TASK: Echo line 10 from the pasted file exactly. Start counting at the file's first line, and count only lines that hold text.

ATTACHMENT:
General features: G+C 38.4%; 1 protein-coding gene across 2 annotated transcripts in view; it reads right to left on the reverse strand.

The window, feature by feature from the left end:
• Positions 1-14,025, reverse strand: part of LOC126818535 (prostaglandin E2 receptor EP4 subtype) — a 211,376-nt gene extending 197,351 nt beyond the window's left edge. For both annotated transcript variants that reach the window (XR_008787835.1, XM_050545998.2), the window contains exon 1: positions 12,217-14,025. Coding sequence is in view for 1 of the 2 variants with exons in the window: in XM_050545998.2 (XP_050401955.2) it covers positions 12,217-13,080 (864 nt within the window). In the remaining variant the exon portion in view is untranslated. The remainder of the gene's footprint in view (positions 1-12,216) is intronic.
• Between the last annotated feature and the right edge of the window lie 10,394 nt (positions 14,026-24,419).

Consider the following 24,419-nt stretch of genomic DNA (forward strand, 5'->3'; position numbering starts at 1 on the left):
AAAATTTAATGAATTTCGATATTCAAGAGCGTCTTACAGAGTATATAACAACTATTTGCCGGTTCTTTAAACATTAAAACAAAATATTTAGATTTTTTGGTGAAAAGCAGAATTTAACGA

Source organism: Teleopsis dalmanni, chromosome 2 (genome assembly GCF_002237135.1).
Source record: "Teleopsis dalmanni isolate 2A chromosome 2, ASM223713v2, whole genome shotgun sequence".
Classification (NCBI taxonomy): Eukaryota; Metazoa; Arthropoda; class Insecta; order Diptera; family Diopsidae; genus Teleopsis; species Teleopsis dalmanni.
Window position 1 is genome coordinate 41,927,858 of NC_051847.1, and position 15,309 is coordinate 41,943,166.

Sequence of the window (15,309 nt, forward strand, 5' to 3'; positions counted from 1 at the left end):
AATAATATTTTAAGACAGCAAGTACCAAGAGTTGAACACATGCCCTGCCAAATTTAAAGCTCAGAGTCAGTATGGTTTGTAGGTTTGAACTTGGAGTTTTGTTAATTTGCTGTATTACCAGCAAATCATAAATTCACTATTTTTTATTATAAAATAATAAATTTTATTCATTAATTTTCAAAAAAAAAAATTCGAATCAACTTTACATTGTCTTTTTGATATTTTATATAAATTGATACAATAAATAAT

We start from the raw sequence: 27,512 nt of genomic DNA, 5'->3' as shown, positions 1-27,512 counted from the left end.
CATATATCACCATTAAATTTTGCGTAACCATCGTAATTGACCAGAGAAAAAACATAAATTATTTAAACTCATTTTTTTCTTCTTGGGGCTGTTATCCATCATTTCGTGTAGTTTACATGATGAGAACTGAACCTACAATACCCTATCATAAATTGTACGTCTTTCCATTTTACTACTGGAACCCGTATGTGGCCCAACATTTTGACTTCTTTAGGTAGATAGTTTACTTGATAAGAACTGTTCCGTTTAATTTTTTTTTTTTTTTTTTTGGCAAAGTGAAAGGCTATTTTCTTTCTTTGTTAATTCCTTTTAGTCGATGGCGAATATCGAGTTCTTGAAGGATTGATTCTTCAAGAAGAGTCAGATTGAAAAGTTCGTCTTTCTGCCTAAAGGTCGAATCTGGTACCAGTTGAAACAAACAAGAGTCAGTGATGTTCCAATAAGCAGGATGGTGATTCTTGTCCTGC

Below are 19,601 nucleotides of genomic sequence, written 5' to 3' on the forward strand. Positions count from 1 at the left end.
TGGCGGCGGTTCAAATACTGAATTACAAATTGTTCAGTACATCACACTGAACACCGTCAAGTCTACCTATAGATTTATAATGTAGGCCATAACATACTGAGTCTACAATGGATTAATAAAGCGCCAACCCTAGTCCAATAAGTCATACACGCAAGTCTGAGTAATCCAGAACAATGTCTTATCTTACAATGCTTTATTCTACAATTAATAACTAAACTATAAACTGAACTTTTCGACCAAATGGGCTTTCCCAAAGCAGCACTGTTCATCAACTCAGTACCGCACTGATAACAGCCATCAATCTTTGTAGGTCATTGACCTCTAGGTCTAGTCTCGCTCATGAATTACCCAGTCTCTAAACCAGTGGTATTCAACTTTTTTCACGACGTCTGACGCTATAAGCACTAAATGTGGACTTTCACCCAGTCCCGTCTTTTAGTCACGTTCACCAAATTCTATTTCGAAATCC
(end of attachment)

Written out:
Window position 1 is genome coordinate 41,927,858 of NC_051847.1, and position 15,309 is coordinate 41,943,166.